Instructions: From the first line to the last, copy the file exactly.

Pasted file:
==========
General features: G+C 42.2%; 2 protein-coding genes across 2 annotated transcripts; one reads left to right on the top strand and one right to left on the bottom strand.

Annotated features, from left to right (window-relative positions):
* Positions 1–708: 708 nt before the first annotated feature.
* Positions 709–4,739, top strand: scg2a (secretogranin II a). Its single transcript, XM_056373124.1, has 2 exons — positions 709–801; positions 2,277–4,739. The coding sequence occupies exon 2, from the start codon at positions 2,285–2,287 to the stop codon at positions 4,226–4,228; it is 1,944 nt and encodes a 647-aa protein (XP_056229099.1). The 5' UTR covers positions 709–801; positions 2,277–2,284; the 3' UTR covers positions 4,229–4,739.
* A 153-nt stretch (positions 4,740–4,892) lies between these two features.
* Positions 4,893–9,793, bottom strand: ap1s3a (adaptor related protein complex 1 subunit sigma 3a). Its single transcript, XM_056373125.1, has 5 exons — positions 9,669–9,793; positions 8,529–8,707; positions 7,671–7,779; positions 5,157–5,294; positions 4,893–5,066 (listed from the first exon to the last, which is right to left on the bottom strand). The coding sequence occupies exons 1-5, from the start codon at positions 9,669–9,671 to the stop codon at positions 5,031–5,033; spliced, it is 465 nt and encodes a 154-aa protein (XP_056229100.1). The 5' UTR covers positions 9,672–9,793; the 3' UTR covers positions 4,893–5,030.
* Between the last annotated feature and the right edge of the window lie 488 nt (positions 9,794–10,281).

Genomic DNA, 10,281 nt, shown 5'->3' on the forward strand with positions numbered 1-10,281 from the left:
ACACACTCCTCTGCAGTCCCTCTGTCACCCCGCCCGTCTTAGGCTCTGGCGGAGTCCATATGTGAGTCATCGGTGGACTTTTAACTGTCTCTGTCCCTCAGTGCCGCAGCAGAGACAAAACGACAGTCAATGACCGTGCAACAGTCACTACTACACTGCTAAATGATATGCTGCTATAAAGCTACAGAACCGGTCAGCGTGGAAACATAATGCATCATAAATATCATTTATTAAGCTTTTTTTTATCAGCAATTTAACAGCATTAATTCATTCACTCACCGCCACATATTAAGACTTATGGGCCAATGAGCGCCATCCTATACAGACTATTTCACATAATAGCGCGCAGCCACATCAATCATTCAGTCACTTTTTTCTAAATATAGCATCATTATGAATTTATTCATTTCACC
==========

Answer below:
General features: G+C 42.2%; 2 protein-coding genes across 2 annotated transcripts; one reads left to right on the top strand and one right to left on the bottom strand.

Annotated features, from left to right (window-relative positions):
* Positions 1–708: 708 nt before the first annotated feature.
* Positions 709–4,739, top strand: scg2a (secretogranin II a). Its single transcript, XM_056373124.1, has 2 exons — positions 709–801; positions 2,277–4,739. The coding sequence occupies exon 2, from the start codon at positions 2,285–2,287 to the stop codon at positions 4,226–4,228; it is 1,944 nt and encodes a 647-aa protein (XP_056229099.1). The 5' UTR covers positions 709–801; positions 2,277–2,284; the 3' UTR covers positions 4,229–4,739.
* A 153-nt stretch (positions 4,740–4,892) lies between these two features.
* Positions 4,893–9,793, bottom strand: ap1s3a (adaptor related protein complex 1 subunit sigma 3a). Its single transcript, XM_056373125.1, has 5 exons — positions 9,669–9,793; positions 8,529–8,707; positions 7,671–7,779; positions 5,157–5,294; positions 4,893–5,066 (listed from the first exon to the last, which is right to left on the bottom strand). The coding sequence occupies exons 1-5, from the start codon at positions 9,669–9,671 to the stop codon at positions 5,031–5,033; spliced, it is 465 nt and encodes a 154-aa protein (XP_056229100.1). The 5' UTR covers positions 9,672–9,793; the 3' UTR covers positions 4,893–5,030.
* Between the last annotated feature and the right edge of the window lie 488 nt (positions 9,794–10,281).

Genomic DNA, 10,281 nt, shown 5'->3' on the forward strand with positions numbered 1-10,281 from the left:
ACACACTCCTCTGCAGTCCCTCTGTCACCCCGCCCGTCTTAGGCTCTGGCGGAGTCCATATGTGAGTCATCGGTGGACTTTTAACTGTCTCTGTCCCTCAGTGCCGCAGCAGAGACAAAACGACAGTCAATGACCGTGCAACAGTCACTACTACACTGCTAAATGATATGCTGCTATAAAGCTACAGAACCGGTCAGCGTGGAAACATAATGCATCATAAATATCATTTATTAAGCTTTTTTTTATCAGCAATTTAACAGCATTAATTCATTCACTCACCGCCACATATTAAGACTTATGGGCCAATGAGCGCCATCCTATACAGACTATTTCACATAATAGCGCGCAGCCACATCAATCATTCAGTCACTTTTTTCTAAATATAGCATCATTATGAATTTATTCATTTCACC